Shell reveals Iranian oil trade loss, $2.3 bln Iran debt

Wed Mar 20, 2013 10:11am EDT

* Made loss on Iranian oil trading shortly before embargo

* Cannot pay $2.3 bln to Tehran due to sanctions

* Previous attempts to settle debt failed to get approval

By Dmitry Zhdannikov

LONDON, March 20 (Reuters) - Oil major Royal Dutch Shell lost money trading Iranian crude in 2012 shortly before a European Union embargo and still owes $2.3 billion to Tehran for oil purchases.

The details, revealed in Shell regulatory filings, is the first disclosure of its dealings with Iran in 2012, when it kept buying Tehran's oil right up to the mid-year EU embargo deadline.

The loss raises questions about Shell's decision to continue trading with Iran in the first half of 2012, taking advantage of an exception for pre-existing contracts, when many of its rivals had stopped.

The firm said its trading division generated a gross revenue of $481 million in 2012 on Iranian oil purchases and a net loss of $6 million. Condensate and fuel oil purchases from Iran generated a gross revenue of $631 million and a net profit of $4 million, failing to compensate for the loss in crude.

"None of these purchases has been paid for, and all contracts were terminated and activities ceased before June 28, 2012," said Shell referring to the date when sanctions on Iranian oil came into force.

"Currently, we have approximately $2,336 million payable to, and $11 million receivable from, National Iranian Oil Company. We are unable to settle the payable position as a result of applicable sanctions," Shell said.

Shell suspended all trade with Iran before June but failed to settle its accounts with the National Iranian Oil Company (NIOC) ahead of the embargo, which was imposed as part of the West's standoff with Iran over Tehran's nuclear programme.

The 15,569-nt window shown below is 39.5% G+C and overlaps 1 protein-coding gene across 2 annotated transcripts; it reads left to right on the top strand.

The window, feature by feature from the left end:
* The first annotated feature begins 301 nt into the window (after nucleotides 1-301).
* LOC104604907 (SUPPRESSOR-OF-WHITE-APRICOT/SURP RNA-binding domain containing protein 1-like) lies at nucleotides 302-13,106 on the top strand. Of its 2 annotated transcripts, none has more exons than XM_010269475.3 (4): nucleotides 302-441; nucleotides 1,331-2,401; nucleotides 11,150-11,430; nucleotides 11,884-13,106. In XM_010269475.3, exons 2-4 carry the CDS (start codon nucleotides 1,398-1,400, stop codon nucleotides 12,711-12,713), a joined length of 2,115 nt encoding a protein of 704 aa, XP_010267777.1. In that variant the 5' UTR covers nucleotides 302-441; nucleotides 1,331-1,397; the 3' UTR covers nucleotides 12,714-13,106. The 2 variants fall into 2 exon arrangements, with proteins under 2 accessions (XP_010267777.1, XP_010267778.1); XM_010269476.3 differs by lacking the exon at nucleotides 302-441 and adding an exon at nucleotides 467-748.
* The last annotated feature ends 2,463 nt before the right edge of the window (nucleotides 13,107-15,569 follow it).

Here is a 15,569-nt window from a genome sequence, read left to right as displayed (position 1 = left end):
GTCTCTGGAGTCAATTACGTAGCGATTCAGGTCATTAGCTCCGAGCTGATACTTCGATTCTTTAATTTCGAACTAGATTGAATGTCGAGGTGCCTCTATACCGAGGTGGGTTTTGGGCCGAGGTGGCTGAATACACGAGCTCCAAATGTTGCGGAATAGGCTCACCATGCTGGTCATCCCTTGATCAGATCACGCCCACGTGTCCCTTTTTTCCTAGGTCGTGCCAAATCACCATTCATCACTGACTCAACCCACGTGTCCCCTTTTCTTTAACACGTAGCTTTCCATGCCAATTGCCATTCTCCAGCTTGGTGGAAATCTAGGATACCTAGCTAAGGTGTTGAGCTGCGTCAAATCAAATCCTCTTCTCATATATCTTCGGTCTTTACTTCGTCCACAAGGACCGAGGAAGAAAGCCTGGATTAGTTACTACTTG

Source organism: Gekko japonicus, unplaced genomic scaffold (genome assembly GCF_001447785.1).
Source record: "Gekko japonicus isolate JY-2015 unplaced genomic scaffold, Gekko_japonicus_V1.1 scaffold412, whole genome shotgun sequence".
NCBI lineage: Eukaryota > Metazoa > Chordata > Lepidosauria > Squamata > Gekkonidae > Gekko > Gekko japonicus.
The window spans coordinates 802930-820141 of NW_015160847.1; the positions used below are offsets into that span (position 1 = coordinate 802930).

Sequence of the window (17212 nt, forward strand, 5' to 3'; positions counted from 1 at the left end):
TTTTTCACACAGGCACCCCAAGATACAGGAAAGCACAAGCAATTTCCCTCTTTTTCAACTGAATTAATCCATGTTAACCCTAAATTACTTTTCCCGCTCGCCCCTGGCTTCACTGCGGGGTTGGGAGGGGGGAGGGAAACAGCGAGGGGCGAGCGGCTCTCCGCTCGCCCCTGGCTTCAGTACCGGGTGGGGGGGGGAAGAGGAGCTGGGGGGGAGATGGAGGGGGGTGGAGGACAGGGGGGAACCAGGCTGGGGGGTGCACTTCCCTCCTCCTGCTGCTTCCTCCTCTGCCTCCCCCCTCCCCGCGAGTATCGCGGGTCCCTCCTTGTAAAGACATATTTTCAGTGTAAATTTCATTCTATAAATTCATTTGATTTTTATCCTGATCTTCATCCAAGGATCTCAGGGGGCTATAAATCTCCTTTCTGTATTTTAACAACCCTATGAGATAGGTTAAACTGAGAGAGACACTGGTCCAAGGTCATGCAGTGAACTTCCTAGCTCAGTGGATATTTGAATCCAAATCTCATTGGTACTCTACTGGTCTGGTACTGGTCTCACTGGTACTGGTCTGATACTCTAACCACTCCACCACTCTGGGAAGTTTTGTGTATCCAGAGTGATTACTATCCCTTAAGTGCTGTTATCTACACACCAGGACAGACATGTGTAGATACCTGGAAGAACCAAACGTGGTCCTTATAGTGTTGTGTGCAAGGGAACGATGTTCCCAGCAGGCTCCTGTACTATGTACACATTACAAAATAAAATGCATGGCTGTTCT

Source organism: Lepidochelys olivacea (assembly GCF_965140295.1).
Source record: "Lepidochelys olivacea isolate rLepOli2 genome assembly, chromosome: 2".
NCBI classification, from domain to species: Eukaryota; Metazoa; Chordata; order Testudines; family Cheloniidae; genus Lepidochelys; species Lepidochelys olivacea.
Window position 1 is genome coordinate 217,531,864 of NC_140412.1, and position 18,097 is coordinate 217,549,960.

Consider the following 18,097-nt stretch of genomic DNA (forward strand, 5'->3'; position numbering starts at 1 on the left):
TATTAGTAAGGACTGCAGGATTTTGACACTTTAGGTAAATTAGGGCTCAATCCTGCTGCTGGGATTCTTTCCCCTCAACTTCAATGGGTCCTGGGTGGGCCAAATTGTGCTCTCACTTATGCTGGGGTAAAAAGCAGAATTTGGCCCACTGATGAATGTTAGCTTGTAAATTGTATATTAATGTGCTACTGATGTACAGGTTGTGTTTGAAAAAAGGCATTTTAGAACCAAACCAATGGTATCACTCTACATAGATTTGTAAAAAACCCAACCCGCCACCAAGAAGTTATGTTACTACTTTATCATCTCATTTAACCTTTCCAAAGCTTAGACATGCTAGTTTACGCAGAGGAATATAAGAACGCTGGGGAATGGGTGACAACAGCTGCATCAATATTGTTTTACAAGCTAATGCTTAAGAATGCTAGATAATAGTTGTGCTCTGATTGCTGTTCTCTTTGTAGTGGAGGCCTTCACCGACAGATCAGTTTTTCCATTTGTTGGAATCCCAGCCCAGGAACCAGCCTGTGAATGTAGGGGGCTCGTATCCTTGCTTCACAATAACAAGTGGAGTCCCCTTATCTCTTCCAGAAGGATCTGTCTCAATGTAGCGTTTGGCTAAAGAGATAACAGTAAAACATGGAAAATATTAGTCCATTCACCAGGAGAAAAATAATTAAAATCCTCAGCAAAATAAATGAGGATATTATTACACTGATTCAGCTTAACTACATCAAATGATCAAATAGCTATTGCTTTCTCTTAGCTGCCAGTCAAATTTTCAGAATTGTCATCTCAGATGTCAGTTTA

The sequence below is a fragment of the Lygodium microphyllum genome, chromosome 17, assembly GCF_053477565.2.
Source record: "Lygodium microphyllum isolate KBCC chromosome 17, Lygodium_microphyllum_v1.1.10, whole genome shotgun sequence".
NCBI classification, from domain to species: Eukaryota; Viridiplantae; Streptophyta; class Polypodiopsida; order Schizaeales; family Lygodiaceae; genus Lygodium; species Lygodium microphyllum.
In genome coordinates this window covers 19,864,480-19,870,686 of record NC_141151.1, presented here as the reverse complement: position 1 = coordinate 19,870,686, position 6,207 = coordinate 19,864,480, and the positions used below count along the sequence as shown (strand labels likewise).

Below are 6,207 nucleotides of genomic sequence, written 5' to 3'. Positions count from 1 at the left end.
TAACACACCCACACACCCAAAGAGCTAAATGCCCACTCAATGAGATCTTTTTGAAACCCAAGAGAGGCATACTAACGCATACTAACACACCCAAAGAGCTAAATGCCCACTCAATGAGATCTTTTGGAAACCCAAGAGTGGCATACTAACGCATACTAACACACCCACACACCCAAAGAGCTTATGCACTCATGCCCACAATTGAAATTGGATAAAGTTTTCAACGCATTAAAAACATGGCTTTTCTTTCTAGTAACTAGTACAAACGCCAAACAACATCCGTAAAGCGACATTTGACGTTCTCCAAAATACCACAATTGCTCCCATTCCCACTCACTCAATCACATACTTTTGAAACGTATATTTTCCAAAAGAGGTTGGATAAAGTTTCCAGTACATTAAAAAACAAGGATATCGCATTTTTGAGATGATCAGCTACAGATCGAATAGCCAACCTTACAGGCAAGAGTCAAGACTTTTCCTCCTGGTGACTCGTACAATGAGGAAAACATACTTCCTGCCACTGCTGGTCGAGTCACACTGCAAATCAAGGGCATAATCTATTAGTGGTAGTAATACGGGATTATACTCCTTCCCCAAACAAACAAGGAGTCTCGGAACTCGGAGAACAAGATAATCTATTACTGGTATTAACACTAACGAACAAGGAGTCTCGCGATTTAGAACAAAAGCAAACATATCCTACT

Shell ceased upstream activities and suspended new business developments in Iran back in 2010 and is closing its representative office in Iran, it said.


Shell said it would not comment further on its trading with Iran in 2012 and could not comment on how it planned to repay its debt to Tehran.

Industry sources previously told Reuters the company was working on a number of options including a grain barter deal via U.S. agribusiness giant Cargill.

The deal was blocked by authorities in Europe and the United States. It came after Shell was denied permission by the British government to pay Tehran direct via bank transfer. Sanctions bar European banks routing payments for oil back to Iran.

Shell was among critics of the EU embargo with its chief executive Peter Voser saying last year that "from a pure commercial prospective" EU consumers would be the main losers because the embargo would mean higher prices.

While oil prices recorded an all-time high average in 2012 of above $111 a barrel, prices fell from a peak near $130 in April after Saudi Arabia opened the taps and a boom in U.S. shale oil production offset fears about the loss Iran's supply.

Iranian output more than halved to around 1 million bpd, down from 2.5 million bpd before the sanctions.

At the beginning of 2012, chief executive of Shell's rival Total, Christophe de Margerie, also cast doubt about sanctions, saying Iran would reroute its oil to other markets.

Total stopped buying Iranian oil at the start of 2012 despite buying big volumes in 2011, when it purchased 49 million barrels of oil and refined products worth 3.7 billion euros ($4.81 billion).

Italy's Eni purchased over 7 million barrels of Iranian oil in 2011 paying $742 million.

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Comments (4)
Logical123 wrote:
Just another example of the Western policy of robbing Middle Eastern countries. When you owe more than $2B and you don’t pay (OK, supposedly you cannot pay), that is essentially the same as stealing.

Mar 20, 2013 12:47pm EDT  --  Report as abuse
mahan99 wrote:
So Shell took oil and did not pay for it and now is hiding behind sanctions as the basis for being unable to pay. How convenient? Hopefully, the shareholders of Shell will not be too upset when the Iranians lob a couple of missiles at Shell oil facilities in its neighborhood. There are two words to describe Shell in this matter: THIEF and OPPORTUNIST! I am sure we have not heard the last of this…. those missiles are en-route now probably.

Mar 20, 2013 2:27pm EDT  --  Report as abuse
Any opportunity to steal money eh? “We can’t pay $2.3 billion that we OWE Iran due to sanctions”. That’s rich. I don’t remember you money-hungry bastards NOT charging the customers when you sold this stolen oil.

Mar 20, 2013 4:44pm EDT  --  Report as abuse
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